A layer of relatively warm air aloft, usually several thousand feet above the ground, which suppresses or delays the development of thunderstorms. Air parcels rising into this layer become cooler than the surrounding air, which inhibits their ability to rise further and produce thunderstorms. Sometimes called the lid.
The transport of heat and moisture by the movement of a fluid; In meteorology, the term is used specifically to describe vertical transport of heat and moisture in the atmosphere, especially by updrafts and downdrafts in an unstable atmosphere. Cumulonimbus, towering cumulus clouds and alto-cumulus castellanus clouds are all visible forms of convection. Convection is [...]
The main region of downdraft in the forward, or leading, part of a supercell, where most of the heavy precipitation is.
The altitude at which the air temperature first drops below freezing.
A rotating air mass within a thunderstorm which may produce a tornado, usually 2-6 miles in diameter and often found on the right rear flank of a supercell thunderstorm. On high-precipitation (HP) supercell, the mesocyclone may be found on the front flank. Although strictly speaking a radar term, a supercell may exhibit visual cues indicating [...]
A convective downdraft with an affected outflow area of less than 2 ½ miles wide and peak winds lasting less than 5 minutes. Microbursts may induce dangerous horizontal/vertical wind shears, which can cause property damage.
Thunderstorms are organized in clusters of at least 2-4 short-lived cells. Convergence along the gust front(s) causes new storms to develop every 5-15 minutes
See Multicell Thunderstorm
Occurs when air is forced to rise and cool due to terrain features such as hills or mountains. Orographic lifting may produce clouds and precipitation.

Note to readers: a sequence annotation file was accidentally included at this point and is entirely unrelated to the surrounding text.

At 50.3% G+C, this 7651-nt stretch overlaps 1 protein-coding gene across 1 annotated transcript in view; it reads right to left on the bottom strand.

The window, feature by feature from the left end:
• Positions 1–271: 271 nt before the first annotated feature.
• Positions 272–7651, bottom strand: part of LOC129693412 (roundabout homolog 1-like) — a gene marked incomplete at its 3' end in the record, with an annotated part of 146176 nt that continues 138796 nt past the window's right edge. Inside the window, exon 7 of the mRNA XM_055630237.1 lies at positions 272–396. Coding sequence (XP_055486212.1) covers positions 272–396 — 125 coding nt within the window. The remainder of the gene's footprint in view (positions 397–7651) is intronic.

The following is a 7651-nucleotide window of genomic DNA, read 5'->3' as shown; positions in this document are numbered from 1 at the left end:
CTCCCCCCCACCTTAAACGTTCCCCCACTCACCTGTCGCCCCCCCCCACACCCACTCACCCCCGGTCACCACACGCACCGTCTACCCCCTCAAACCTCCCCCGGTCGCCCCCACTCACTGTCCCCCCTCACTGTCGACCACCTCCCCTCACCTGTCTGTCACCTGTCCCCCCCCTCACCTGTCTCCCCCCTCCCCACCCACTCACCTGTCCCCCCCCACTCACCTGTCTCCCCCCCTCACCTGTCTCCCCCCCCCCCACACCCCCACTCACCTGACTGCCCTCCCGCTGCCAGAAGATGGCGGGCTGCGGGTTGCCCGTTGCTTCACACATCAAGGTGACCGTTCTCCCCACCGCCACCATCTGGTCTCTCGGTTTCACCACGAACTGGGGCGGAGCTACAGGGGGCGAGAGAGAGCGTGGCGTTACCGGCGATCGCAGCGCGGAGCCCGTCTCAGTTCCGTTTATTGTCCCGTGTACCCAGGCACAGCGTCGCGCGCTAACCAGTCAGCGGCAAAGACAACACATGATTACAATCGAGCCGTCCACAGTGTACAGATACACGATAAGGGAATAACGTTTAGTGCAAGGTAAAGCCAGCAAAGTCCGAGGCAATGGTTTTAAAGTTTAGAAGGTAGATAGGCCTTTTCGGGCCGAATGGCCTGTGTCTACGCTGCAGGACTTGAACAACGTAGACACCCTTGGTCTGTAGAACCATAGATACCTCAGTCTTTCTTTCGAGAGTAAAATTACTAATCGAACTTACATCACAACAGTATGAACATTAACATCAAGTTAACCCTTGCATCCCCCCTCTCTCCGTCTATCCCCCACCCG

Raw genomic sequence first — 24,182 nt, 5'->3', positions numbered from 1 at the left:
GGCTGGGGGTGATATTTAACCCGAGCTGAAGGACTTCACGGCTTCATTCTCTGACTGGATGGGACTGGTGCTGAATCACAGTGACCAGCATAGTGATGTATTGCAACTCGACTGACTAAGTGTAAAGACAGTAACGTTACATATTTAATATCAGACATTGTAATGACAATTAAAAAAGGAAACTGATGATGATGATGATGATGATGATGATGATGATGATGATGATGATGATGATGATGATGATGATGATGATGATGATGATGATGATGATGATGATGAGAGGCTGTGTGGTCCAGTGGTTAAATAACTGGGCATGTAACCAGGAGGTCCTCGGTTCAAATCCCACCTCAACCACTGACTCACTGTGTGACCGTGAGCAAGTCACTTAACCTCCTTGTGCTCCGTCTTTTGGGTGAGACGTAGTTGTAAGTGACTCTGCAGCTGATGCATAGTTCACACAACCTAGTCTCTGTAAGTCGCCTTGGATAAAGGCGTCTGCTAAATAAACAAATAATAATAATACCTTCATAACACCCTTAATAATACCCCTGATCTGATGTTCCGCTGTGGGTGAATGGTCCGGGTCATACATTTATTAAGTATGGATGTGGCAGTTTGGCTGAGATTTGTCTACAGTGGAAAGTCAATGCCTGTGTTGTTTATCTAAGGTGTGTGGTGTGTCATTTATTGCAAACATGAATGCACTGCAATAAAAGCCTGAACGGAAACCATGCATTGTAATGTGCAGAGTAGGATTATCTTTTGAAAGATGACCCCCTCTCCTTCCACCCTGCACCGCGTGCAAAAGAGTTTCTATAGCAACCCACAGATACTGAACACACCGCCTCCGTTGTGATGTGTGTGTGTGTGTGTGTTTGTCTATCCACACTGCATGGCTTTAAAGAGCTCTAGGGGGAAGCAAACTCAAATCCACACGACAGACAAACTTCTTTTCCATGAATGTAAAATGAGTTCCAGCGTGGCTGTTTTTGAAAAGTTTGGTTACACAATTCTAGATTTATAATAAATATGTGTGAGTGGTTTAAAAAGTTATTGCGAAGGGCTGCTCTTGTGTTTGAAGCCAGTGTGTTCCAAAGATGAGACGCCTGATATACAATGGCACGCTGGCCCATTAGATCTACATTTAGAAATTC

See Single Cell Thunderstorm
Severe weather refers to any dangerous meteorological phenomena with the potential to cause damage, serious social disruption, or loss of human life.
A thunderstorm characterized by a single updraft core and a single downdraft that descends into the same area as the updraft cutting off the thunderstorm inflow which in turn causes the updraft and the thunderstorm to dissipate. Although they may briefly be severe, single cell thunderstorms are short-lived, usually lasting about 1/2 hour to an [...]
A line, either continuous or broken, of active thunderstorms.
See Supercell Thunderstorm
A thunderstorm which contains one quasi-steady to rotating updraft which may persist for several hours. The most dangerous convective storm type.
See Surface-based Convection
A local storm produced by a cumulonimbus cloud and accompanied by lightning and thunder. Types include the Single Cell Thunderstorm, the Multicell Thunderstorm, the Supercell Thunderstorm and the Squall Line.
A small-scale current of rising air. May be marked by the presence of a cumulus cloud if sufficient moisture is present.
A dark, horizontal cloud base often with no visible precipitation beneath it. It typically marks the location of the thunderstorm updraft.
A localized, persistent, often abrupt lowering from a rain-free base. Wall clouds can range from a fraction of a mile up to nearly five miles in diameter, and normally are found on the south or southwest (inflow) side of the thunderstorm in the Northern Hemisphere. When seen from within several miles, many wall clouds exhibit [...]